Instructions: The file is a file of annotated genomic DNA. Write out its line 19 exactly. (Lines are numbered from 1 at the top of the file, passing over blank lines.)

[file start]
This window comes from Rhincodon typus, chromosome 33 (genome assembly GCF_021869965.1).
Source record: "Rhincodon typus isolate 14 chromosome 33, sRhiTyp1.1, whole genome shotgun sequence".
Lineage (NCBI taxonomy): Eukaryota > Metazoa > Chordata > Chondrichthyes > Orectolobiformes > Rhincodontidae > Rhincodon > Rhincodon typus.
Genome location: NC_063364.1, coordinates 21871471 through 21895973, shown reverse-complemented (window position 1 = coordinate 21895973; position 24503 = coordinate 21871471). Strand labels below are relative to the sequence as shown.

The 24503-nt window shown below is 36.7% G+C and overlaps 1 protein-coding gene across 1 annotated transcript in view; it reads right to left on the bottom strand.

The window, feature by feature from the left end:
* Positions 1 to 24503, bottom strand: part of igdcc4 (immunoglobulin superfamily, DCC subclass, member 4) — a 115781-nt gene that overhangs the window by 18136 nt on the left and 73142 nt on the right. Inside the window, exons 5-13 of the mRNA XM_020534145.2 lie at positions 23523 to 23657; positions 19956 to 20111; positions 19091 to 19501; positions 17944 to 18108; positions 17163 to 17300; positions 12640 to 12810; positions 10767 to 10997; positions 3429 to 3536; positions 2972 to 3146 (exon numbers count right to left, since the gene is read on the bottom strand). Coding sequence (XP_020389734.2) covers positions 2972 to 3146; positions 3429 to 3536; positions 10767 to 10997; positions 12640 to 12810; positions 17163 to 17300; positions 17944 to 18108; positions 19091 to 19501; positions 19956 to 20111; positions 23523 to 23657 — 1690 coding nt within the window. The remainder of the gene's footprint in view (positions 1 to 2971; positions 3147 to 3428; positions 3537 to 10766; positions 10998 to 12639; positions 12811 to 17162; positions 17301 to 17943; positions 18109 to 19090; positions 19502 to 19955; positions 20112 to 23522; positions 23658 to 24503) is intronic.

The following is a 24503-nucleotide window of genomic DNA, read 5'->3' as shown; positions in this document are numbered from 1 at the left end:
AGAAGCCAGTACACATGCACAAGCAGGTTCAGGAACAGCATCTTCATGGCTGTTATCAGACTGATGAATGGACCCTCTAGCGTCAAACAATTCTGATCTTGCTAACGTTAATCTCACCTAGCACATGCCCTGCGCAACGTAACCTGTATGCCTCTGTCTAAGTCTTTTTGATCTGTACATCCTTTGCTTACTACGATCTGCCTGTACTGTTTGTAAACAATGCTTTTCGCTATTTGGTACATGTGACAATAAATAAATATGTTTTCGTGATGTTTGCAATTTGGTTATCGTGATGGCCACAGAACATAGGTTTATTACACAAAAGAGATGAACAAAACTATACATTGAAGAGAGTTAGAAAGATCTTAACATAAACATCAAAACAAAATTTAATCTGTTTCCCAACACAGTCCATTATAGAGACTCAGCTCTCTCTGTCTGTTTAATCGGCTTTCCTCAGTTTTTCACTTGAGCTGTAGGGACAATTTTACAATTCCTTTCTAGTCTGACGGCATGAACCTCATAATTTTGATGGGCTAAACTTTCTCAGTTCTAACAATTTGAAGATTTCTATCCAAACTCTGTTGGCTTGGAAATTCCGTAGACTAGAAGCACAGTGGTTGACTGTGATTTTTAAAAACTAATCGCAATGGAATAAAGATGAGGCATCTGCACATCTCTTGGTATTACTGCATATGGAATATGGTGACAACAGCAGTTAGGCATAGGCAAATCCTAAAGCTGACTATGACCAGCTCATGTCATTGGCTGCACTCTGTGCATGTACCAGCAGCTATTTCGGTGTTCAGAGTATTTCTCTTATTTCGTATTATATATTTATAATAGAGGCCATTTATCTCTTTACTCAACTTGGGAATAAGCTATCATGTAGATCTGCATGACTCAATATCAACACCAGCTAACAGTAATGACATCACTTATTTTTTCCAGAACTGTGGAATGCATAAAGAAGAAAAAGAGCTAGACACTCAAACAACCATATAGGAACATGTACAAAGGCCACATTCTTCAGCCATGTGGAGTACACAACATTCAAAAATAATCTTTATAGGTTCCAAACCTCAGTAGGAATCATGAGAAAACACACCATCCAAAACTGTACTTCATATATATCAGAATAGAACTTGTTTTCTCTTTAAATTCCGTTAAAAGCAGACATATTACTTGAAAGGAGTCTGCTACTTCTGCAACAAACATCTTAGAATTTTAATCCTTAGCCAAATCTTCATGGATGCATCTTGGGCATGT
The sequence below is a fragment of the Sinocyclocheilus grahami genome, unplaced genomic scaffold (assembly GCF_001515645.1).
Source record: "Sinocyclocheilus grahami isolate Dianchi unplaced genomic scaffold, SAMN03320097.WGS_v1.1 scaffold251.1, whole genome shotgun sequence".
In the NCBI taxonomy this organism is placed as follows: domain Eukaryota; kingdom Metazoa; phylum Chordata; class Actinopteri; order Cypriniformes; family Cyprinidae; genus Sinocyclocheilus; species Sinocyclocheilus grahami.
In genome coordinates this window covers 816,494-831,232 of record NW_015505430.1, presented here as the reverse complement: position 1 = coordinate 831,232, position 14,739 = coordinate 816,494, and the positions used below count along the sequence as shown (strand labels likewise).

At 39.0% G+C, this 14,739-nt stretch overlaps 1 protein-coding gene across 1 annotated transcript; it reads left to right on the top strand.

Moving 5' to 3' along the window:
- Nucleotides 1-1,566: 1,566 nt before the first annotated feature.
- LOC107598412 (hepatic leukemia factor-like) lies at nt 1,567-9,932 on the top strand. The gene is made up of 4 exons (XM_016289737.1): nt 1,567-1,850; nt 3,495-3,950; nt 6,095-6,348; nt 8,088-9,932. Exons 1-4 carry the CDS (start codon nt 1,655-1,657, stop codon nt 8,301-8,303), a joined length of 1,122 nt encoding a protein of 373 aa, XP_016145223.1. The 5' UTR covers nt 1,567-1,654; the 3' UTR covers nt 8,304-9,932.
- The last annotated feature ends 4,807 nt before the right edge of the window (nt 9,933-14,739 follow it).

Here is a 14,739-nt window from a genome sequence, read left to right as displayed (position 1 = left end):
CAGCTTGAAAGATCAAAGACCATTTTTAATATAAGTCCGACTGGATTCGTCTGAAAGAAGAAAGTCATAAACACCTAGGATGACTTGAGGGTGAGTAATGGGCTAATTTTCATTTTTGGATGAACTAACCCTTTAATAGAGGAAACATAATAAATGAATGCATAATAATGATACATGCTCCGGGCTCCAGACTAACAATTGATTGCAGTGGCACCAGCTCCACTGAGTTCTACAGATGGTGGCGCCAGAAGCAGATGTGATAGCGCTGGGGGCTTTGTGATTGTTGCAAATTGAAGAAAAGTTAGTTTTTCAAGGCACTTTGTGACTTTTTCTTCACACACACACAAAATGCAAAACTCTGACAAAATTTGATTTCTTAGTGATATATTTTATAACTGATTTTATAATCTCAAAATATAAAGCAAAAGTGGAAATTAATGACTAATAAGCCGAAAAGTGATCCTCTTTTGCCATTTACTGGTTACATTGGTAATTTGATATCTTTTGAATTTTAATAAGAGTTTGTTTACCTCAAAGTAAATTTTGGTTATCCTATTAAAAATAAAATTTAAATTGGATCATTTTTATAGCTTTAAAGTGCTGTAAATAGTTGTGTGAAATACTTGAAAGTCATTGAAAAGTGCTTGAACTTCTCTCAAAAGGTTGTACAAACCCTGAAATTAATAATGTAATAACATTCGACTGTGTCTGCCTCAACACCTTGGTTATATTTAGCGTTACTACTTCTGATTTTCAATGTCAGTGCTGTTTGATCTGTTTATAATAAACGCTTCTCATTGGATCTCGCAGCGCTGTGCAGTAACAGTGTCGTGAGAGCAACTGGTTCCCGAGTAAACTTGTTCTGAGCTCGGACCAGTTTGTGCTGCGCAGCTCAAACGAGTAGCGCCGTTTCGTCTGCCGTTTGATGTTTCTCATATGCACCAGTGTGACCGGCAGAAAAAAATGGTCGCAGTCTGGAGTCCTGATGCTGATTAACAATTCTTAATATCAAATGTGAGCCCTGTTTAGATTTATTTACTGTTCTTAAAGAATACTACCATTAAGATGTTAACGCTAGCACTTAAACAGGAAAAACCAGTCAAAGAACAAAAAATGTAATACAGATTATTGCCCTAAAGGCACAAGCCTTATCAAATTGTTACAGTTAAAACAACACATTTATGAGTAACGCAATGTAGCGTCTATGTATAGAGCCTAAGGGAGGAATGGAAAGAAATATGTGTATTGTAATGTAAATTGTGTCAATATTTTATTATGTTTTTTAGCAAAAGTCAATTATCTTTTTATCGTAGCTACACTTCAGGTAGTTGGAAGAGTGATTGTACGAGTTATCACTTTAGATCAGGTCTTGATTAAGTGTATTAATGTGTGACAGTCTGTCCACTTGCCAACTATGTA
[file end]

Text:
Here is a 14,739-nt window from a genome sequence, read left to right as displayed (position 1 = left end):